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Hey I am trying to calculate monthly repayments based on loan amount, interest rate and number of years.

I have come up with the following, however there seems to be a difference between my calculations and other loan calculators on the internet. my test data was $1000 loan amount, 5% interest over a period of 1 year. this gives me a monthly payment of 85.61 and a total payment as 1027.29

Here is the code that calculates this.

    double LoanAmount = la; //loan amount
    double InterestRate = ir; //interest rate
    double NumberOfYears = noy; //number of years

    double interestRateDecimal = InterestRate / (12 * 100);
    double months = NumberOfYears * 12;
    double rPower = pow(1+interestRateDecimal,months);

    monthlyPayments = LoanAmount * interestRateDecimal * rPower / (rPower - 1);
    totalPayments = monthlyPayments * months;
    yearlyPayments = monthlyPayments * 12;
    totalInterest = totalPayments - LoanAmount;

Is the formula I am using correct or are there errors?

Any help would be appreciated.

Thank you very much

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5  
first of all: don't use double if someone pays for that loan in real life. Use NSDecimalNumber See the question "Should I use NSDecimalNumber to deal with money?" for the reasons –  Matthias Bauch Mar 15 '12 at 14:15
    
thanks for the tip, i'll look into this. btw what is the difference? as in what would happen if someone pays for that loan in real life. –  user1214037 Mar 15 '12 at 14:20
1  
@user1214037: the difference is in accuracy. One should NEVER use a float variable in app that deals with finance. You always use a kind of integer for the smallest ammount of money in currency you're working with. You can only convert to float when displaying the final result. –  rokjarc Mar 15 '12 at 16:45

2 Answers 2

up vote -1 down vote accepted

This is how you should calculate your monthly payment.

NSDecimalNumber monthlyPayment = LoanAmount * interestRateDecimal / (1 - (pow(1/(1 + interestRateDecimal), months)));

I suggest using NSDecimalNumbers too.

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Thanks, I will look into how I can use NSDecimalNumber, I am quite new to objective c so I don't really know everything that is available, but I learn, bit by bit. :) –  user1214037 Mar 15 '12 at 14:24
    
Glad I could help. If it's the right answer, you can mark it as the correct answer :) –  Dominik Hadl Mar 15 '12 at 14:28
    
I've looked a little into NSDecimalNumber however, I cannot pass doubles into NSNumber (like in the code you provided) so do I need to go and convert all my doubles into NSDecimalNumber? is it also possible to perform calculations like in the code you provided? - Also it gives me an error: interface type cannot be statically allocated. –  user1214037 Mar 15 '12 at 14:41
    
Yes, it would be better to convert them. You could do it like this (example) ------- NSDecimalNumber *interestRateDec = [NSDecimalNumber numberWithDouble:InterestRate]; ------- But you can try it out by changing the monthlyPayment to double. –  Dominik Hadl Mar 15 '12 at 14:45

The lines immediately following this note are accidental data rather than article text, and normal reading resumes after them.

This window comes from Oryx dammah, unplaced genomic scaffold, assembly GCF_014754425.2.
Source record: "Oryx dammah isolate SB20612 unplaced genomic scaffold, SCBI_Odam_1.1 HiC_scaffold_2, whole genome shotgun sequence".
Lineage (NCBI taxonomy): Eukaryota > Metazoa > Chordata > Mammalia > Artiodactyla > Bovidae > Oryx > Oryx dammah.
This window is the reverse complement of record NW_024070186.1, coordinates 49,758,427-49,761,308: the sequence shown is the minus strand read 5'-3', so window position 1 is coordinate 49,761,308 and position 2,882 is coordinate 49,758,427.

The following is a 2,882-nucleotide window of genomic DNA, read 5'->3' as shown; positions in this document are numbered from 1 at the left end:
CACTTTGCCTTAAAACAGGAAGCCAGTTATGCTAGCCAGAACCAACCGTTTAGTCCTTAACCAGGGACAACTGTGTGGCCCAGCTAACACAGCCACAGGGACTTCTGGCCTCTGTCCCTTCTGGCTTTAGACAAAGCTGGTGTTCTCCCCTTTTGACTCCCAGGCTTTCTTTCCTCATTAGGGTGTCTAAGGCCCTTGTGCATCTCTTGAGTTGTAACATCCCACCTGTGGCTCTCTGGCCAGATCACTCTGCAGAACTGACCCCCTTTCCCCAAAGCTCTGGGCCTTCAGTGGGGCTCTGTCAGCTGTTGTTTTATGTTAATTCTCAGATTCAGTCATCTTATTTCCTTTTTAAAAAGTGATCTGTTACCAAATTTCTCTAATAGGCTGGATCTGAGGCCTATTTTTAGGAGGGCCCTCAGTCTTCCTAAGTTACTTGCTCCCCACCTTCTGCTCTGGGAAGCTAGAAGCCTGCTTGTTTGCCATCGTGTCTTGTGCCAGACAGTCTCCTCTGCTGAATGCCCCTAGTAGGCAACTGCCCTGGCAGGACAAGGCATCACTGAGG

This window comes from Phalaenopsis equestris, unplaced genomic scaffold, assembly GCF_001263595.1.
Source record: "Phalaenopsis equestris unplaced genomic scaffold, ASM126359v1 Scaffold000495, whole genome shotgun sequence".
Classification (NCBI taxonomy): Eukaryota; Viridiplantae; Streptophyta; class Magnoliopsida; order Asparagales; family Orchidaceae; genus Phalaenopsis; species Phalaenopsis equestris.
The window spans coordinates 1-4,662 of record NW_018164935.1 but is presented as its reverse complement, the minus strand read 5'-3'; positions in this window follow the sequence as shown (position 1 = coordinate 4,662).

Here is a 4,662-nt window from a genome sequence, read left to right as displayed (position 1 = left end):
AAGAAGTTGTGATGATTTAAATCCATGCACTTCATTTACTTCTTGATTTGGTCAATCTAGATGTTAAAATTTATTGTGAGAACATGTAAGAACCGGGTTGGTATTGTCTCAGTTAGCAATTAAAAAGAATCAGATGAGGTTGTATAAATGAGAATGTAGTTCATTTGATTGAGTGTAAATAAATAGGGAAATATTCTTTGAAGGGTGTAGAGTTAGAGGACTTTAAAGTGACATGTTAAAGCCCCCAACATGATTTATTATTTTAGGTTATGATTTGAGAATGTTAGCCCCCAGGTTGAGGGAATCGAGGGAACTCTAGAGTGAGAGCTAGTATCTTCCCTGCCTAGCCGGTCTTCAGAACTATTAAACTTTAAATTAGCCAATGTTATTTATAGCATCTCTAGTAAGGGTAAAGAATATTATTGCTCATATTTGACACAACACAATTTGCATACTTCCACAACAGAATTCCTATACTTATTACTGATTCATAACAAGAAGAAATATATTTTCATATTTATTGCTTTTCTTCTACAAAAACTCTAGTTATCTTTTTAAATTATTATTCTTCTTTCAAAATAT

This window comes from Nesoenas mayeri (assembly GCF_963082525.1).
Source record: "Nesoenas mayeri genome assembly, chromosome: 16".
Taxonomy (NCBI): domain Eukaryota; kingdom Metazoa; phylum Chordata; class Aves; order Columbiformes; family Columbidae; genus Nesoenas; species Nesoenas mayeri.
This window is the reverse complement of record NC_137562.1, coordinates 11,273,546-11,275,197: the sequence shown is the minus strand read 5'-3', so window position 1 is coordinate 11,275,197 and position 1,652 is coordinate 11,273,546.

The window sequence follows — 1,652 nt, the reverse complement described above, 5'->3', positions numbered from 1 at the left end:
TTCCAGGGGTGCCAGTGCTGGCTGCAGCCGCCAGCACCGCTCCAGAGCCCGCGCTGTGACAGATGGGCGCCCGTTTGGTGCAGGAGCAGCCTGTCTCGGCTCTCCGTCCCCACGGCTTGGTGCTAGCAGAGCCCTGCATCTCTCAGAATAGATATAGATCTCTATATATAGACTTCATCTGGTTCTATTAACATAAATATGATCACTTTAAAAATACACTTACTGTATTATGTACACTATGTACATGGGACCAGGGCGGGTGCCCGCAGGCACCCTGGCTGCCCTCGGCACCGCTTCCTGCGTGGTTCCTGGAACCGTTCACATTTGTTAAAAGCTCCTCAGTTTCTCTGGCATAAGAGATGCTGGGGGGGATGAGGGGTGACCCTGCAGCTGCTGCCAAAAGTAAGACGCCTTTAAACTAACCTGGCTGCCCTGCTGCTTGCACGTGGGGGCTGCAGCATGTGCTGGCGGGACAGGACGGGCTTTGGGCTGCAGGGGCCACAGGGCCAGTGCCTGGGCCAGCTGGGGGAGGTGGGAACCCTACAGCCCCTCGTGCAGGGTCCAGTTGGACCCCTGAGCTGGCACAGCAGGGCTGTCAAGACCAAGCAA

1  
don't use [NSDecimalNumber numberWithDouble:] Don't turn your doubles into NSDecimalNumbers at all. Use [NSDecimalNumber decimalNumberWithString:@"1.23"] instead. Yes, NSDecimalNumbers are a PITA to use. But they provide accuracy. That's probably number 1 goal when you are dealing with financial software. Read this: cimgf.com/2008/04/23/… –  Matthias Bauch Mar 15 '12 at 15:37

I was a little bit bored so I put the monthly rate formula I got from the internet into code that uses NSDecimalNumber.

As you will see it's a big pita to use NSDecimalNumbers. But you are writing financial software, and your customers expect results that are correct.
And once again, I'm pointing you at Marcus Zarras article DON’T BE LAZY WITH NSDECIMALNUMBER (LIKE ME).

enjoy.

NSDecimalNumber *loan = [NSDecimalNumber decimalNumberWithString:@"25000"];
NSDecimalNumber *annualInterestRate = [NSDecimalNumber decimalNumberWithString:@"6"]; // 6%
annualInterestRate = [annualInterestRate decimalNumberByDividingBy:[NSDecimalNumber decimalNumberWithString:@"100"]]; // 0.06 i.e. 6%
NSInteger numberOfPayments = 36;

// (loan * (interest / 12)) / (1 - (1 + interest / 12) ^ -number)
//          ^^^^^^^^^^^^^ temp1
// ^^^^^^^^^^^^^^^^^^^^^^^^ temp2
//                                      ^^^^^^^^^^^^^ temp1
//                                 ^^^^^^^^^^^^^^^^^^^ temp4 
//                                 ^^^^^^^^^^^^^^^^^^^^^^^^^^^^^^ temp5
//                            ^^^^^^^^^^^^^^^^^^^^^^^^^^^^^^^^^^^ temp6
NSDecimalNumber *temp1 = [annualInterestRate decimalNumberByDividingBy:[NSDecimalNumber decimalNumberWithString:@"12"]];
NSDecimalNumber *temp2 = [temp1 decimalNumberByMultiplyingBy:loan];
NSDecimalNumber *temp4 = [[NSDecimalNumber one] decimalNumberByAdding:temp1];
NSDecimalNumber *temp5 = [[NSDecimalNumber one] decimalNumberByDividingBy:[temp4 decimalNumberByRaisingToPower:numberOfPayments]];
NSDecimalNumber *temp6 = [[NSDecimalNumber one] decimalNumberBySubtracting:temp5];

NSDecimalNumber *monthlyRate = [temp2 decimalNumberByDividingBy:temp6];
NSLog(@"Monthly rate: %@", monthlyRate);

hope it's correct though. I usually don't have to deal with NSDecimalNumbers.

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thanks a lot for the effort, i'll try it out –  user1214037 Mar 15 '12 at 19:41

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